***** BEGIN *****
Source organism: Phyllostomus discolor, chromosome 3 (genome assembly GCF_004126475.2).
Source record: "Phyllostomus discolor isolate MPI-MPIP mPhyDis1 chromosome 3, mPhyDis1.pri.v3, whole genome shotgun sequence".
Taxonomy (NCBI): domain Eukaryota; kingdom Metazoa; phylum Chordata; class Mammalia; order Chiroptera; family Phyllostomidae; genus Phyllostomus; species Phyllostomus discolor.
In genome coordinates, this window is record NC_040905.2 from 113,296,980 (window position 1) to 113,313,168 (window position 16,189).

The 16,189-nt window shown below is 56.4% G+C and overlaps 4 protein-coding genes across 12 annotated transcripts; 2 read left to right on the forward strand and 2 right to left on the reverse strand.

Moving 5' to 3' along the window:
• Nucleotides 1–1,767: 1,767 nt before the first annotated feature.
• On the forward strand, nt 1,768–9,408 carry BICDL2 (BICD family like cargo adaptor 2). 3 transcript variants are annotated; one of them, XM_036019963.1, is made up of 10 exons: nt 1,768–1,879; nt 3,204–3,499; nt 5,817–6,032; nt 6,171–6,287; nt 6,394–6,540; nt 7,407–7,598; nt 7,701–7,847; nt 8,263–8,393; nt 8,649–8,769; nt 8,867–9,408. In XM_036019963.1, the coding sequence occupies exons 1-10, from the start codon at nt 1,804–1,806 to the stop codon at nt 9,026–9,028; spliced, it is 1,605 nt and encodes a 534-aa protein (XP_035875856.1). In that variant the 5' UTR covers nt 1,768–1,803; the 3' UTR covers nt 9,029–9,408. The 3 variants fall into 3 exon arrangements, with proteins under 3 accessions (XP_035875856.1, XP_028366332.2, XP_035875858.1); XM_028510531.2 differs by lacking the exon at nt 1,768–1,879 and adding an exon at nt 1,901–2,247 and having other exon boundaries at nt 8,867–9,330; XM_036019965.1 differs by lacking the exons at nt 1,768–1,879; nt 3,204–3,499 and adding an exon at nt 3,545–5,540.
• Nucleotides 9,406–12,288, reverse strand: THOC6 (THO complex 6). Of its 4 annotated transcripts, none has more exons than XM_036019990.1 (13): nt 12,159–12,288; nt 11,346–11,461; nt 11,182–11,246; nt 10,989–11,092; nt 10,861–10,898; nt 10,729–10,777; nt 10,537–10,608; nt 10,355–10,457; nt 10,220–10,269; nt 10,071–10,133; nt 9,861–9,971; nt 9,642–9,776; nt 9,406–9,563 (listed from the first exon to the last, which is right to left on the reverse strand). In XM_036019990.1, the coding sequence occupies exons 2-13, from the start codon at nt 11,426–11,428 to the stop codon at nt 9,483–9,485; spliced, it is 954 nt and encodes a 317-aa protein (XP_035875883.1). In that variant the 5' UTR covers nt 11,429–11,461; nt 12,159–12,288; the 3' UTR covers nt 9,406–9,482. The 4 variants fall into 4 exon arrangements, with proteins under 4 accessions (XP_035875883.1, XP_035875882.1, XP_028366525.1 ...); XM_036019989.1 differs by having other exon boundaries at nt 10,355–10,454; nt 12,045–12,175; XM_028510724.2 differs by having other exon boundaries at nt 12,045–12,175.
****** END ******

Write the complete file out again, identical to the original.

Source organism: Phyllostomus discolor, chromosome 3 (genome assembly GCF_004126475.2).
Source record: "Phyllostomus discolor isolate MPI-MPIP mPhyDis1 chromosome 3, mPhyDis1.pri.v3, whole genome shotgun sequence".
Taxonomy (NCBI): domain Eukaryota; kingdom Metazoa; phylum Chordata; class Mammalia; order Chiroptera; family Phyllostomidae; genus Phyllostomus; species Phyllostomus discolor.
In genome coordinates, this window is record NC_040905.2 from 113,296,980 (window position 1) to 113,313,168 (window position 16,189).

The 16,189-nt window shown below is 56.4% G+C and overlaps 4 protein-coding genes across 12 annotated transcripts; 2 read left to right on the forward strand and 2 right to left on the reverse strand.

Moving 5' to 3' along the window:
• Nucleotides 1–1,767: 1,767 nt before the first annotated feature.
• On the forward strand, nt 1,768–9,408 carry BICDL2 (BICD family like cargo adaptor 2). 3 transcript variants are annotated; one of them, XM_036019963.1, is made up of 10 exons: nt 1,768–1,879; nt 3,204–3,499; nt 5,817–6,032; nt 6,171–6,287; nt 6,394–6,540; nt 7,407–7,598; nt 7,701–7,847; nt 8,263–8,393; nt 8,649–8,769; nt 8,867–9,408. In XM_036019963.1, the coding sequence occupies exons 1-10, from the start codon at nt 1,804–1,806 to the stop codon at nt 9,026–9,028; spliced, it is 1,605 nt and encodes a 534-aa protein (XP_035875856.1). In that variant the 5' UTR covers nt 1,768–1,803; the 3' UTR covers nt 9,029–9,408. The 3 variants fall into 3 exon arrangements, with proteins under 3 accessions (XP_035875856.1, XP_028366332.2, XP_035875858.1); XM_028510531.2 differs by lacking the exon at nt 1,768–1,879 and adding an exon at nt 1,901–2,247 and having other exon boundaries at nt 8,867–9,330; XM_036019965.1 differs by lacking the exons at nt 1,768–1,879; nt 3,204–3,499 and adding an exon at nt 3,545–5,540.
• Nucleotides 9,406–12,288, reverse strand: THOC6 (THO complex 6). Of its 4 annotated transcripts, none has more exons than XM_036019990.1 (13): nt 12,159–12,288; nt 11,346–11,461; nt 11,182–11,246; nt 10,989–11,092; nt 10,861–10,898; nt 10,729–10,777; nt 10,537–10,608; nt 10,355–10,457; nt 10,220–10,269; nt 10,071–10,133; nt 9,861–9,971; nt 9,642–9,776; nt 9,406–9,563 (listed from the first exon to the last, which is right to left on the reverse strand). In XM_036019990.1, the coding sequence occupies exons 2-13, from the start codon at nt 11,426–11,428 to the stop codon at nt 9,483–9,485; spliced, it is 954 nt and encodes a 317-aa protein (XP_035875883.1). In that variant the 5' UTR covers nt 11,429–11,461; nt 12,159–12,288; the 3' UTR covers nt 9,406–9,482. The 4 variants fall into 4 exon arrangements, with proteins under 4 accessions (XP_035875883.1, XP_035875882.1, XP_028366525.1 ...); XM_036019989.1 differs by having other exon boundaries at nt 10,355–10,454; nt 12,045–12,175; XM_028510724.2 differs by having other exon boundaries at nt 12,045–12,175.